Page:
rating in health, flammability, or reactivity of 3 or 4, should place
non-welded connections handling such materials in an exhausted
enclosure. The equipment supplier should document when external
exhaust is required and specify the requirements.
10.4 Secondary enclosure and exhaust systems for gas plumbing
should be designed to ensure that a “realistic worst case” leak will be
contained or captured.
10.7 The equipment supplier should specify static pressure, volumetric
flow rate, the location where exhaust measurements should be made,
and the duct material requirements for the user's exhaust systems.
10.9 Exhaust flow interlocks should be provided by the equipment
manufacturer (but the actual exhaust system is part of the facilities,
and its monitoring system should be supplied by the end user) on
all equipment that use hazardous process materials. When the
exhaust falls below the prescribed set point a visual and audible
alarm should be provided in visual and audible range of the
operator, and the process equipment should be placed in a safe
stand-by mode.
11 Electrical
11.1 Energized Electrical Work (“Hot Work”) - The supplier should
design the equipment to minimize the need to conduct calibration,
testing, or maintenance on equipment that may be energized and to
NOTE: The comments in the column titled “Comments” are not intended to alter the requirements of the S2 guidelines. Instead, these comments are provided by the Task Force members with the
intent of identifying the similarities and differences between those technical requirements in S2-93A and those required for KOSHA “S” Marking.
Page 37
minimize work that must be performed on components near exposed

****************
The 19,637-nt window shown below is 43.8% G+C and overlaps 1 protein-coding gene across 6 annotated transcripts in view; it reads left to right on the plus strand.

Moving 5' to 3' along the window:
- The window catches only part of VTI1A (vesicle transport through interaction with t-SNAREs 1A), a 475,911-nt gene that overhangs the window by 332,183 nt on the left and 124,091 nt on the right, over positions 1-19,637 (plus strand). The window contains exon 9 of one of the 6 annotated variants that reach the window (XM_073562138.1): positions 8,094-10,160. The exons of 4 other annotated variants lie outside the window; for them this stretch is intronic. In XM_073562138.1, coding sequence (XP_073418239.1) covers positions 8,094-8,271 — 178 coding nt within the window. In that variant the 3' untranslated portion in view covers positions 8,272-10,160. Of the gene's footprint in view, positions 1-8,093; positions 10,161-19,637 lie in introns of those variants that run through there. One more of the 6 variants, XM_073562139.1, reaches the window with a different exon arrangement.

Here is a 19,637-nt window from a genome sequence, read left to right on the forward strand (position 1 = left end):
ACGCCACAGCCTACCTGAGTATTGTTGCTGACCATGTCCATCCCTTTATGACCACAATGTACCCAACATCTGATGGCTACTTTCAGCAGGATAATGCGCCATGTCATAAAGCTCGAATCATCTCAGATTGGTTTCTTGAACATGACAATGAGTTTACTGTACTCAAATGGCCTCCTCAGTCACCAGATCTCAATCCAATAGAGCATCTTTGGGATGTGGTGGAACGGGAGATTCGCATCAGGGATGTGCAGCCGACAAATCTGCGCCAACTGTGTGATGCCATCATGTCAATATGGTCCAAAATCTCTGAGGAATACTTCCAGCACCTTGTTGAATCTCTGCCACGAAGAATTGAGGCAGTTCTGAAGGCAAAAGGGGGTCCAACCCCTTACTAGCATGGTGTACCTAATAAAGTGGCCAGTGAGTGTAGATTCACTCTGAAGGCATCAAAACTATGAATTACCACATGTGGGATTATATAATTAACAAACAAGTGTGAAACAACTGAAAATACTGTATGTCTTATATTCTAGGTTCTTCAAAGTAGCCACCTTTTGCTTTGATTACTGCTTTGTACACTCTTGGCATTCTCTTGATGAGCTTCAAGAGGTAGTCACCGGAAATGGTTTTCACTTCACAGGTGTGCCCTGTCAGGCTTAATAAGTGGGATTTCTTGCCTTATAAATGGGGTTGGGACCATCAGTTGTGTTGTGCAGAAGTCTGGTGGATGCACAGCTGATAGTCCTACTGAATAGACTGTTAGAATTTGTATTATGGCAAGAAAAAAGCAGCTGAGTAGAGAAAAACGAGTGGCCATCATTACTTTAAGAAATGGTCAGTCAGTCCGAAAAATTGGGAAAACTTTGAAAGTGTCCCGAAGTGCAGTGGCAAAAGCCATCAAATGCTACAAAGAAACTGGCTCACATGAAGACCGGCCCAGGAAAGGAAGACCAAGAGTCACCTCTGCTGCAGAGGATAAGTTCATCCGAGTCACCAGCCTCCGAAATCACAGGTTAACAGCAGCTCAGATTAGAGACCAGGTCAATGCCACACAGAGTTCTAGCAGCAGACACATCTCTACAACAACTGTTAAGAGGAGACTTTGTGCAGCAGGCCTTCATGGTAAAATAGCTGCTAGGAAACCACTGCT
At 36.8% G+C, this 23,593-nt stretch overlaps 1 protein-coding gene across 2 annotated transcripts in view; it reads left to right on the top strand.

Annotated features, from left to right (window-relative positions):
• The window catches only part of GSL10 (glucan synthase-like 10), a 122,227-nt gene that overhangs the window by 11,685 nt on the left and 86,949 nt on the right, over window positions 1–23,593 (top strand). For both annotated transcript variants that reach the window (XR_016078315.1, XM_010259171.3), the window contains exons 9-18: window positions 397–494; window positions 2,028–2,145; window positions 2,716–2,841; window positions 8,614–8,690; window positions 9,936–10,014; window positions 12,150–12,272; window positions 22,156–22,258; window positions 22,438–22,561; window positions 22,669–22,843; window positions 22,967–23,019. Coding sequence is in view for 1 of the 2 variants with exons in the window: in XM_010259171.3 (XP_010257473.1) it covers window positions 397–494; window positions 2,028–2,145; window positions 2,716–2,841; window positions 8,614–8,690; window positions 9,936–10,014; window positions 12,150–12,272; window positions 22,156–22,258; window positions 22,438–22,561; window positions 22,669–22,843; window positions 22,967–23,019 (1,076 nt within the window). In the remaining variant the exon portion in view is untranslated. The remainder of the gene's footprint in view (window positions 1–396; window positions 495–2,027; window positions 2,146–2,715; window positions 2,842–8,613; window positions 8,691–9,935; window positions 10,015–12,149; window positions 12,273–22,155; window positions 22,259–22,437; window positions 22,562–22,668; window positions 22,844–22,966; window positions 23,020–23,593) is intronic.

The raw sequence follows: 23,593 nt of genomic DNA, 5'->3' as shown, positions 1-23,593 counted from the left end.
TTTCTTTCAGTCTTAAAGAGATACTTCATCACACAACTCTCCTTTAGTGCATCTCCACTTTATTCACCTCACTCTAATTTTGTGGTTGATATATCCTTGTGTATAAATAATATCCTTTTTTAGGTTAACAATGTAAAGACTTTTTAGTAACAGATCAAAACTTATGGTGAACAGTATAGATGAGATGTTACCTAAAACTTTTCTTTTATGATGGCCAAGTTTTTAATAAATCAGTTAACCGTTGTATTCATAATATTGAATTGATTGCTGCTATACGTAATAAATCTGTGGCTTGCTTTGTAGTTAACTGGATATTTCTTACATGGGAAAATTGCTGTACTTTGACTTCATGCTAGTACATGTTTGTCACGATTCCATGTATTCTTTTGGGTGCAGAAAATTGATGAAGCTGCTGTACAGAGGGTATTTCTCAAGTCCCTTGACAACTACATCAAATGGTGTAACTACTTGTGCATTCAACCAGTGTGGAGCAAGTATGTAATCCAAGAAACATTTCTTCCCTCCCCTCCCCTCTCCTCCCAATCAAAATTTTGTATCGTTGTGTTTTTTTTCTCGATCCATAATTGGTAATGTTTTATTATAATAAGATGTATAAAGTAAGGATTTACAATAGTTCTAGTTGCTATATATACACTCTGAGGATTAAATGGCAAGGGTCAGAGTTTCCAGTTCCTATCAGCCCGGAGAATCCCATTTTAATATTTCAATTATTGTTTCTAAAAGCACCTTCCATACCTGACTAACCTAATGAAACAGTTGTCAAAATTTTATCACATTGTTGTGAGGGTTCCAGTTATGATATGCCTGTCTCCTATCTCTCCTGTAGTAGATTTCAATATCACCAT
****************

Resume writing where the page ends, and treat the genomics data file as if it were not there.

energized circuits. The supplier is expected to move as many tasks as
possible from the “Hot Work” categories type 3, 4, and 5 to type 1 or 2.
This can be accomplished through such hardware changes as remote
safe testing points for high-voltage measurements. Work in types 3, 4,
and 5 should have specific written instructions in the maintenance
manuals.
The following are the five types of energized electrical work:
Type 1 - Equipment is fully de-energized (electrically “cold”).
Type 2 - Equipment is energized. Live circuits are covered or insulated.
Work is performed at a remote location to preclude accidental
shock.
Type 3 - Equipment is energized. Live circuits are exposed and
accidental contact is possible. Potential exposures are less
than 30 volts RMS, 42.2 volts peak, 240 volt-amps, and 20
Joules. (See NFPA 79-14.3, IEC 204, UL 1950 & 1262, IEC
950.)
Type 4 - Equipment is energized. Live circuits are exposed and
accidental contact is possible. Voltage potentials are greater
than 30 volts RMS, 42.2 volts peak, 240 volt-amps, 20 Joules,
or radio frequency (rf) is present.
Type 5 - Equipment is energized and measurements and adjustment
require physical entry into the equipment, or equipment
configuration will not allow the use of clamp-on probes.
The supplier should list type 3 or higher electrical hazard tasks by their
type (as defined in Section 11.1) in its equipment operation and